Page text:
(These machines were built in the summer of 2011)
When I last wrote about Bitcoin, building a mining rig was a very good idea. Today, not so much (depending on how cheaply you can build, whether you have unused hardware you can put to use and how expensive your electricity bill is).
However the method for building monstrous powerful parallel-computing beasts hasn't changed, so it's well worth a blog post.
Bitcoins are a distributed, peer-to-peer digital crypto currency. Money, but not as we know it. There are no banks, no governing agencies and no fees. The network is programmed to be self-maintaining and just like fiat currency ($, £, etc) require a vast amount of processing power to maintain, so does the Bitcoin network. This processing power checks every financial transaction and keeps the network running. In government-controlled currencies, governments have the power to literally print new money at printing presses. The Bitcoin network does this automatically at a controlled rate and as a reward for all the hard work of the many computers in the network, the new money is issued, at random, to one of them.
The machines require a special sort of computational power to process Bitcoin transactions. A standard 'fast' processor takes a series of complex mathematical problems and compute it quickly. However in the Bitcoin world we have many, many more 'problems' than a single 'fast' processor can efficiently handle. Fortunately there is a solution: Instead of using expensive fast CPU's to do the work, we will use GPU's – graphical processing units – which are capable of processing massively large workloads, in parallel, simultaneously.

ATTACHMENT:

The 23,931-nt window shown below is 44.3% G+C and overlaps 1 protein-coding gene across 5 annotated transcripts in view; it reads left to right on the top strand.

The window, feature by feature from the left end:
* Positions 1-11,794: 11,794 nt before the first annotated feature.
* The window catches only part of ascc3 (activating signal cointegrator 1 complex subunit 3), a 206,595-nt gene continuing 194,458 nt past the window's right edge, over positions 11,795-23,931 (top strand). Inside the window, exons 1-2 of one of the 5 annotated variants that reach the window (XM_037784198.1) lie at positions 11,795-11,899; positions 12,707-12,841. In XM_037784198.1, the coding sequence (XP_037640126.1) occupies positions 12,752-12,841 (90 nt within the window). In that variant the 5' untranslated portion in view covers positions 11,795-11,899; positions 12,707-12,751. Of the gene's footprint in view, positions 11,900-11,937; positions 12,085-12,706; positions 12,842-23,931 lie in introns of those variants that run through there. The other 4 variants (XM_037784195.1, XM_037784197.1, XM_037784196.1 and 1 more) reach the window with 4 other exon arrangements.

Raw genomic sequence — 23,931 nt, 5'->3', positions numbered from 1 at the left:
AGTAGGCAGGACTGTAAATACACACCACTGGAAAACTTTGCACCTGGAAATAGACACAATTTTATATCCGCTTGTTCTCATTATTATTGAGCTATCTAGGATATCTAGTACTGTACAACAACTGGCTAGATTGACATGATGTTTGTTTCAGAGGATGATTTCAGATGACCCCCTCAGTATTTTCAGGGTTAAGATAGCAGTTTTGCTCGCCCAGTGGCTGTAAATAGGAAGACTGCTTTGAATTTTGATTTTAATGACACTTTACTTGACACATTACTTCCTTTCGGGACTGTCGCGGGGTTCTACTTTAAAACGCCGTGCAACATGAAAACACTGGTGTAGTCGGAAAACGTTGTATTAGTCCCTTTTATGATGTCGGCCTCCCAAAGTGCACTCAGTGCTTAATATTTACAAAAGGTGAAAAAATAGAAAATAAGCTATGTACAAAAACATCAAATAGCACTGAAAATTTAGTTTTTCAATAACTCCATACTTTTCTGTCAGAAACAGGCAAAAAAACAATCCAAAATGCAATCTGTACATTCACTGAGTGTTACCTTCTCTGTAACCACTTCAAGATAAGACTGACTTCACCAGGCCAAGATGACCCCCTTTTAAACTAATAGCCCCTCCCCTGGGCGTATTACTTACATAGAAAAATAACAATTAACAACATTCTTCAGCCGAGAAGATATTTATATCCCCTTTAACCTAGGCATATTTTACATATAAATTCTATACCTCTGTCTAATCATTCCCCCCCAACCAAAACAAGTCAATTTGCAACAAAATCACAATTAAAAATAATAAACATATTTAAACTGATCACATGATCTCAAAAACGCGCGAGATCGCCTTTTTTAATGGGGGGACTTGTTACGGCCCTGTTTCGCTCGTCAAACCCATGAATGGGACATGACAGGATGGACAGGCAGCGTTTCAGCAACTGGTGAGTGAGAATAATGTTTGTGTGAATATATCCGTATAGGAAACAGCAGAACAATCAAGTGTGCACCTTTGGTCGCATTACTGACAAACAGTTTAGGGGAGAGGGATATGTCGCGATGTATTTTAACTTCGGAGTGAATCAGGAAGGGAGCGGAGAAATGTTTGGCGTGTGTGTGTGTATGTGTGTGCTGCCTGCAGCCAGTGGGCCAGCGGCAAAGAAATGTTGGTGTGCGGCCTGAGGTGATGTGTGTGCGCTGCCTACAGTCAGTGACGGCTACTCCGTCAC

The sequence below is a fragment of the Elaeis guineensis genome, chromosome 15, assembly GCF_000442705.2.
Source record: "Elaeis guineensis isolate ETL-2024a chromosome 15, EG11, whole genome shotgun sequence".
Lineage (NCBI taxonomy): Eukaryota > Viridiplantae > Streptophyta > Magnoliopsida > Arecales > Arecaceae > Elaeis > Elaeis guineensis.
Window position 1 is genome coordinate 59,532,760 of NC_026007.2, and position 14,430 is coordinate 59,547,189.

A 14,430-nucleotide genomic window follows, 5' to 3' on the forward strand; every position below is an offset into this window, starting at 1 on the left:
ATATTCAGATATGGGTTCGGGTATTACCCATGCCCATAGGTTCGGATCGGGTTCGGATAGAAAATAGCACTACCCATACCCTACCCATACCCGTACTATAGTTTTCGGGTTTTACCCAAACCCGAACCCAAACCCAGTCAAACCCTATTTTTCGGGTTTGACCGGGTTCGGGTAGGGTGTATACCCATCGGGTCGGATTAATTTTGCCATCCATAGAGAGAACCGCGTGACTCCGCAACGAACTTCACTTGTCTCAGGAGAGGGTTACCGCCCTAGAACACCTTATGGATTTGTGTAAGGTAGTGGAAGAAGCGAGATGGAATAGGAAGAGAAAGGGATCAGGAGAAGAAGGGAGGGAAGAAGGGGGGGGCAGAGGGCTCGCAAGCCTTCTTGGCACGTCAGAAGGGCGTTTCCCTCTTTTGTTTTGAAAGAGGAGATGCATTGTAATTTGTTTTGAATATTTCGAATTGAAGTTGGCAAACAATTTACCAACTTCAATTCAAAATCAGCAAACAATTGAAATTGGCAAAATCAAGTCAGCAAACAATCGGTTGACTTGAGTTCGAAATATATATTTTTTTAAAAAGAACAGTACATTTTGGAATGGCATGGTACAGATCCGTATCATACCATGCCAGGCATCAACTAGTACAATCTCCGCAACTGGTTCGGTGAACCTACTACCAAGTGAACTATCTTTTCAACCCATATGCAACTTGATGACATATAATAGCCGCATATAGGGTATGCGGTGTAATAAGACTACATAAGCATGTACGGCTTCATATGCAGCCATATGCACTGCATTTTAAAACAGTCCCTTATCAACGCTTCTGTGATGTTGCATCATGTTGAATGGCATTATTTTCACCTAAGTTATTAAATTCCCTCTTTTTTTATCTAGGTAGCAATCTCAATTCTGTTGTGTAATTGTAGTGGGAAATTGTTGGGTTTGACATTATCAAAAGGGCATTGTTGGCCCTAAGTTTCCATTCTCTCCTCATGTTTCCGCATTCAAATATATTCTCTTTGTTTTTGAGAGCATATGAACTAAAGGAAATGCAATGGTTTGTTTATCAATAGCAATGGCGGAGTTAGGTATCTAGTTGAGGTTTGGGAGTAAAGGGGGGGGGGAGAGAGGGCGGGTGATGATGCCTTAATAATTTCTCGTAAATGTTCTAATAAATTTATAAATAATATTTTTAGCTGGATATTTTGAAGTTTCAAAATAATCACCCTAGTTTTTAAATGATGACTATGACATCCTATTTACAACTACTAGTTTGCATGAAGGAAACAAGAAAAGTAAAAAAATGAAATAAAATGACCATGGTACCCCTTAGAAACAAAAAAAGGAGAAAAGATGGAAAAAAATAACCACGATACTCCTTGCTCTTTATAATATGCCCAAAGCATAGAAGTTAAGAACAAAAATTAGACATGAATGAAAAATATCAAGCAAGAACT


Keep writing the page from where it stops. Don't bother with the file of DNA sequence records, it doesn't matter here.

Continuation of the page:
Think of it this way: When building a computer for gaming, a powerful graphics card is almost always preferable in place of a powerful CPU since the bulk of the workload for graphic-intensive games comes from having to render complex graphics to the display, hundreds of times per second in order to generate a smooth 3D image for a player. A CPU meanwhile is responsible for running the operating system, background tasks and processes and conducting the orchestra of components.
Step 1 – Choosing the components When choosing components for a typical PC workstation build one usually looks to obtain the best performance and scalability parts within the budget, bearing in mind that the single slowest component will usually be the bottleneck of the system. It makes very little sense for a typical workstation to have the latest and greatest processor but meanwhile a small 1 or 2 GB of RAM, or slow BUS clock speeds, since the CPU won't be fed and clock cycles will be wasted.
Therefore these machines are built with two design goals in mind:
- To deliver the optimum parallel computing performance for the smallest financial outlay
- To reduce wasted energy and dissipate excess heat
I thought it might be fun to see if I could make a profit – from parallel computing. So almost £2,000 later, these boxes arrived on the doorstep:
There are a few interesting design choices here that make these machines rather unique. For a start, each miner has THREE high-end ATI Radeon 5870 graphics cards (£134 each) in a specially highly-ventilated case (£130), but yet have only 2GB of RAM (£16) and a processor with as much power as a 1980's Casio “Al Quaida” watch. Amazingly powerful at parallel processing, but lame at Excel. Perfect.
I accidentally ordered 2GB of DDR2 1333Mhz RAM, but could have gotten away with 1GB of the same speed…